Comparing CTR trends across device types shows how user behavior changes depending on the device used for search.

For example, it’s not all about position 1 with mobile. In fact, in our CTR research study, we found that mobile users are less likely to click top-ranked listings than desktop users.

Analyzing CTR across devices also demonstrates that user intent can change across devices.

#7. Address the Right Searcher Intent  

Analyzing your CTR can be a clue to how well you address user intent.

As a quick refresher, there are four types of intent:

  • Informational
  • Navigational
  • Local
  • Transactional

To even rank on the SERP for a query, you have to tailor your content to the appropriate intent. If you miss the mark here you won’t rank, let alone get any clicks!

Recommended Reading: User Intent Analysis: What You Need to Know to Scale

For example, let’s assume you optimized a blog post for “Thai food” and made the content about Thai recipes. But the SERP results for “Thai food” are actually restaurants and a local pack.

People actually have an intent to go somewhere for food, not cook their own.

In this example, your click-through rate will be close to nothing because it’s likely the blog post didn’t rank at all.

Reoptimize your content or create a new content type that addresses the right intent so you can rank and get clicks!

#8. Run SEO Tests  

Running an SEO test is a great way to know definitively if a site change had a positive or negative impact on performance.

Once you run the test, CTR is one performance metric that will tell you if the test is working or not.

For example, you may decide to implement schema, or experiment with title tags like we mentioned earlier. Do these experiments actually bring in more clicks?

That’s what CTR and an SEO test will tell you.

Recommended Reading: Testing FAQ Schema for Greater Search Visibility and CTR

To implement any change at a larger scale will most likely require some proof of ROI, so if you have similar groups of pages you can run the test on that subgroup.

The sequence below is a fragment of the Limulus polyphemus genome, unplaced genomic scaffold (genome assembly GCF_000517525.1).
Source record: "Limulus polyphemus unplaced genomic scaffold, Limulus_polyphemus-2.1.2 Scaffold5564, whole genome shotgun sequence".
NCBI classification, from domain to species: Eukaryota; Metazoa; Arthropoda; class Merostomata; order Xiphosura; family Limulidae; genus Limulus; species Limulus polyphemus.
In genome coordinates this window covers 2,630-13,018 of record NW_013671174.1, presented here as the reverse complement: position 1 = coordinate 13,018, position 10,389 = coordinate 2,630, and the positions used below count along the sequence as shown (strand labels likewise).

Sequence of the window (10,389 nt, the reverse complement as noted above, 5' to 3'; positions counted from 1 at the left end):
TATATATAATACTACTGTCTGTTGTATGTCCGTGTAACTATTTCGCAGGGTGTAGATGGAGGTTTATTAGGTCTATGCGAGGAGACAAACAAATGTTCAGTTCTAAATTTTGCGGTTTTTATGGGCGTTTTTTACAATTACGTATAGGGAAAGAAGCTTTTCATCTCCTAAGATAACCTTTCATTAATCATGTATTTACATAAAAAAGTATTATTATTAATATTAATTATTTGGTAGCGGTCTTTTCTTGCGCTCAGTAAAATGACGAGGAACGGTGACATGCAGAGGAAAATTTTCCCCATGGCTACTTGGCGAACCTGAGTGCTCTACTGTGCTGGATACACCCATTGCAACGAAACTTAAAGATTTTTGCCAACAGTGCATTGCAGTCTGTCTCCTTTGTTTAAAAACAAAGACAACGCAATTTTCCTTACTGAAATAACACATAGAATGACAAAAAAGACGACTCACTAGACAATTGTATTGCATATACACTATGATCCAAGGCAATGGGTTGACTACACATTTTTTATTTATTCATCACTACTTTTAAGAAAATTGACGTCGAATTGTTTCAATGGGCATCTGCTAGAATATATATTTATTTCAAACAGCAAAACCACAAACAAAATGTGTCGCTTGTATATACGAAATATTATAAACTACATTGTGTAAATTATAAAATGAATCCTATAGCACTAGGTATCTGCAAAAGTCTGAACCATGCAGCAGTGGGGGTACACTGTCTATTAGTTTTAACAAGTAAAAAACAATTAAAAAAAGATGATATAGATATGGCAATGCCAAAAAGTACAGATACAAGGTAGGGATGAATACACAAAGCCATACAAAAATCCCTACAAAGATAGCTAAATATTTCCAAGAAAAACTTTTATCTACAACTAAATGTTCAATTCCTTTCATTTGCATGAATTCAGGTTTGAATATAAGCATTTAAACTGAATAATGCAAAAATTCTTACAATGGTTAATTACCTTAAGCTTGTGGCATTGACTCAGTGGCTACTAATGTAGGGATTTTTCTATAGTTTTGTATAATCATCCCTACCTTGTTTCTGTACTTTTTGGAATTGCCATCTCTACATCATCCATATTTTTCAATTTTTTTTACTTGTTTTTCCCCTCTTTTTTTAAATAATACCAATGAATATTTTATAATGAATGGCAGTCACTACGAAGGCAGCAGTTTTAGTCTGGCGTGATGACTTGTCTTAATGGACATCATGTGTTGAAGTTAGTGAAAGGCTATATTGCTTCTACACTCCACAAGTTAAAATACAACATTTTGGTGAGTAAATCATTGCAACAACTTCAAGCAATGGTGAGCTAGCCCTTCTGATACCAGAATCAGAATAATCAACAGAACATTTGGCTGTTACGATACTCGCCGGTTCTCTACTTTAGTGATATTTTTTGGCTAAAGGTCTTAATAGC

If there’s a positive impact on CTR, you now have evidence that this will lead to ROI and can make a business case to implement the change across more pages.

#9. Implement Schema Markup

As we just saw above, schema can lead to an increase in clicks, but sometimes the importance lies with the type of schema you decide to implement.

Which schema type has the most positive impact? Or, is there one schema type that pummels CTR and should be avoided in the future?

Monitoring CTR data can help you figure this out.

Recommended Reading: Picking the Right Structured Data for Your Page 

#10. Prioritize Optimizations

Once you have your CTR data, you can filter it by device, non-brand vs. brand, etc. to find priority pages to optimize and update first.

 … juxtapose your product pages against your category pages to identify areas to improve or prioritize.”

#11. Uncover Seasonality Trends

Not all search terms maintain their demand or even intent.

CTR data can be useful in identifying seasonality trends for queries.

For example, October is a time when Google decides to flip the switch on keyword intent.

Terms that for most of the year may have had informational intent now have a  transactional intent for holiday season.

By trending out CTR over time, we have an interesting view into seasonality and can correlate ranking and impression changes with any intent updates that Google makes.


#12. Fix Keyword Cannibalization

Unfortunately, sometimes you can be your worst enemy in SEO. This is especially true at the enterprise level, where there can be thousands of site pages and relevant keywords.

It can be common for there to be keyword cannibalization, where more than one of your pages compete for rankings for one search query.

Keyword cannibalization can wipe out your CTR because clicks can be spread across multiple of your own listings.

If CTR suddenly drops, there may be a new piece of content competing for those clicks.

Recommended Reading: How to Identify and Fix Keyword Cannibalization in SEO

#13. Benchmark CTR to Different Content Types

Different parts of an enterprise site can have vastly different CTR trends.

To understand how different parts of your site perform, use SEO segmentation to organize your site into meaningful groups, then analyze CTR performance from there.

This can also pair well SEO forecasting and traffic potential mentioned above.


There are a lot of ways that CTR data can be used! Some examples overlap, while others are unique to themselves.

No matter which examples you decide to implement yourself, just be mindful that Google uses CTR to figure out what type of results users want to see, so always work to keep those numbers up!